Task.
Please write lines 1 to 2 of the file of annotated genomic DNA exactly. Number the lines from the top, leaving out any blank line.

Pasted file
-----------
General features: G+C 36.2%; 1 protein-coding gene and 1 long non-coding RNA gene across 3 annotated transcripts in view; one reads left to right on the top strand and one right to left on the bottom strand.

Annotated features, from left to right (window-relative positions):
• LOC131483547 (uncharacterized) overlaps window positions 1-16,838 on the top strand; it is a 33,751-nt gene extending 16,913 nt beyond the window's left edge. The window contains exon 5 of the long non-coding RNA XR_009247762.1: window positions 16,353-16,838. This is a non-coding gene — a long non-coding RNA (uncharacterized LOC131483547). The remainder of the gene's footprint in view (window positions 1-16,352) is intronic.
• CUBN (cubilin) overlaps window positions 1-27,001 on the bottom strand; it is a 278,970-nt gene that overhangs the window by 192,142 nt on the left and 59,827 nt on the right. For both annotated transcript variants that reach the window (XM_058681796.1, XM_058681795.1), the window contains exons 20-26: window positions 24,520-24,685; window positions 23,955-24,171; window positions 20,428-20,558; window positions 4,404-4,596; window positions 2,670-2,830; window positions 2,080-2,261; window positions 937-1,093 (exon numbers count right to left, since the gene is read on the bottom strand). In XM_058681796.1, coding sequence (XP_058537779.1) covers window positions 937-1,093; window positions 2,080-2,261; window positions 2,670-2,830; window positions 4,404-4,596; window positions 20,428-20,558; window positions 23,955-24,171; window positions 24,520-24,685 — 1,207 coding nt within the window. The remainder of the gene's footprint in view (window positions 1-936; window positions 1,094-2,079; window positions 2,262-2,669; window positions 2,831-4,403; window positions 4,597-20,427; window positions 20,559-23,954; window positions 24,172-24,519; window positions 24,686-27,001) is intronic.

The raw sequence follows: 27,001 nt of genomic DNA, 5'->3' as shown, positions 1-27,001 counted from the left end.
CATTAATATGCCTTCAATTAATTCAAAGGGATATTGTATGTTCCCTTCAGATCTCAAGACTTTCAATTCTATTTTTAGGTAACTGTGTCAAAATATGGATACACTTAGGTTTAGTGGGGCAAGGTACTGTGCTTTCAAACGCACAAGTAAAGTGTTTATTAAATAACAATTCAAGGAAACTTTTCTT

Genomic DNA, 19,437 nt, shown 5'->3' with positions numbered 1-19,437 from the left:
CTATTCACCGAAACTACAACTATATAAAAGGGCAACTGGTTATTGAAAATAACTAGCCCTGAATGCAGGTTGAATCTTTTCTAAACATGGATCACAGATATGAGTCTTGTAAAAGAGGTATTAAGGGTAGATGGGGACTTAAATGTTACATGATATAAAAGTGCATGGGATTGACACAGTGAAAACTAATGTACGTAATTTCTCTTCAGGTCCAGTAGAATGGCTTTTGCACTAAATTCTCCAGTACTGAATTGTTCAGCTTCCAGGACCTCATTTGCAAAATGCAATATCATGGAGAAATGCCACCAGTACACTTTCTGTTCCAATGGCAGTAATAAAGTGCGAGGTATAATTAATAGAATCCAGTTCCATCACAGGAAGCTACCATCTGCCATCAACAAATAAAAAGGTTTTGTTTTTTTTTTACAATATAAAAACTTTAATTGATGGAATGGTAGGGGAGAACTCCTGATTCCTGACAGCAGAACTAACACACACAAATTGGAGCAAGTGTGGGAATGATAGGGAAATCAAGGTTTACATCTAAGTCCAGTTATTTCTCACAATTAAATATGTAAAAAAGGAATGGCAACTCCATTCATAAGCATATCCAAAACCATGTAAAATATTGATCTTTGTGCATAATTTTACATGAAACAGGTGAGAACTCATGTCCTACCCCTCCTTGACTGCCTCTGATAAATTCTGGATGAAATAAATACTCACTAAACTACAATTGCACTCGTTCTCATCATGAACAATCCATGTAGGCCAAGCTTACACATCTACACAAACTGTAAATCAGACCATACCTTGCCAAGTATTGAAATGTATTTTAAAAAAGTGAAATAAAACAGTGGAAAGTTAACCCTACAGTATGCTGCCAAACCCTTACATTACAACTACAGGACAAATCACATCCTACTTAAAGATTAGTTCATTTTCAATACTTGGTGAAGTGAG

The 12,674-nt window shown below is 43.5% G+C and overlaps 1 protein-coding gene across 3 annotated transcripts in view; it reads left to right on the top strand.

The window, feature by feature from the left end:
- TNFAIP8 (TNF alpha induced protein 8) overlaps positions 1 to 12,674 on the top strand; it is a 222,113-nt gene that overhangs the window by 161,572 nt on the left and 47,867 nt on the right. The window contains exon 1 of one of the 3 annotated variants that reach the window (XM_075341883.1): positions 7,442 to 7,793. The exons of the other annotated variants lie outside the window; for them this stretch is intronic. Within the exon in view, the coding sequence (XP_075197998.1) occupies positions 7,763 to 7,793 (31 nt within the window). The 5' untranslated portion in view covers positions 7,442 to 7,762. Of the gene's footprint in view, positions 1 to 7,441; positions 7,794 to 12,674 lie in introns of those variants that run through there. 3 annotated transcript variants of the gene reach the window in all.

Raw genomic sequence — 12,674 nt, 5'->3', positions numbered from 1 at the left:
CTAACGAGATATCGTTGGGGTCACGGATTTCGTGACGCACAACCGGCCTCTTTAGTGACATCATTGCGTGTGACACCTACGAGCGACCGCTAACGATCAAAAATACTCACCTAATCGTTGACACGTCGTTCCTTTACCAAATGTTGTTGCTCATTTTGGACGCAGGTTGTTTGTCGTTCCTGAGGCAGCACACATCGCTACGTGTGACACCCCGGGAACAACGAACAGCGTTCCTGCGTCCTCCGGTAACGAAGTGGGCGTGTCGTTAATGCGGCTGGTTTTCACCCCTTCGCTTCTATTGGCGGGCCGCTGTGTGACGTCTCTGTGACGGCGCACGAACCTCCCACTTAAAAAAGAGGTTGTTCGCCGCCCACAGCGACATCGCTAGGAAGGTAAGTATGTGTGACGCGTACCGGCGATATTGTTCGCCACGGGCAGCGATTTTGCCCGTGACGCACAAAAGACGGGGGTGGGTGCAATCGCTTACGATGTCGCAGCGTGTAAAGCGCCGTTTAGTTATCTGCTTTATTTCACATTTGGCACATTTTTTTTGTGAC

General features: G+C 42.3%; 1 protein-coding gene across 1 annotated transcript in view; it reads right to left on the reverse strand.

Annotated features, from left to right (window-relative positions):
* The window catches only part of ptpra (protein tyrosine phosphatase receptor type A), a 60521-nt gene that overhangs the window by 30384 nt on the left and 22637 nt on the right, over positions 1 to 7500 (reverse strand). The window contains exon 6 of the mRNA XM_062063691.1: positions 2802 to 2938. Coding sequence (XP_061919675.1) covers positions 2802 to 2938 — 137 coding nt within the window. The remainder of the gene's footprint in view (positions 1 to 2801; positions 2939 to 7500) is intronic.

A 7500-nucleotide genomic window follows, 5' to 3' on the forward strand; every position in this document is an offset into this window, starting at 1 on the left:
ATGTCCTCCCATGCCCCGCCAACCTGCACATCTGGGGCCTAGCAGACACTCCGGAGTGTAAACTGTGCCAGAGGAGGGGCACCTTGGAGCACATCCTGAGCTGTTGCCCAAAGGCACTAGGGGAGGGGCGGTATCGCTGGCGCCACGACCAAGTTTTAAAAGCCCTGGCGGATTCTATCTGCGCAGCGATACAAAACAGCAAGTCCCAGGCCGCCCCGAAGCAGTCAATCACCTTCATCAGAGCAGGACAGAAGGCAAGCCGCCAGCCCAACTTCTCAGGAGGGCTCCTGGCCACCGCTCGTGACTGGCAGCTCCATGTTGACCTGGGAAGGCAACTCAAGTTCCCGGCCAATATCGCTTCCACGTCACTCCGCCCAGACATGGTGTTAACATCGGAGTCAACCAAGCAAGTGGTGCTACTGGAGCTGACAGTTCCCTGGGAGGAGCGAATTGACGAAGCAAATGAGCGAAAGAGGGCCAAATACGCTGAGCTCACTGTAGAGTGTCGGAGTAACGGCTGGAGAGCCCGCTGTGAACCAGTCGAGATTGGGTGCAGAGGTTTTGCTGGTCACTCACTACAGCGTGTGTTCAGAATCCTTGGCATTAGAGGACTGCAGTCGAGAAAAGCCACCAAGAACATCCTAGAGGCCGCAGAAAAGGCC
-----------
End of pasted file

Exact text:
General features: G+C 36.2%; 1 protein-coding gene and 1 long non-coding RNA gene across 3 annotated transcripts in view; one reads left to right on the top strand and one right to left on the bottom strand.

Annotated features, from left to right (window-relative positions):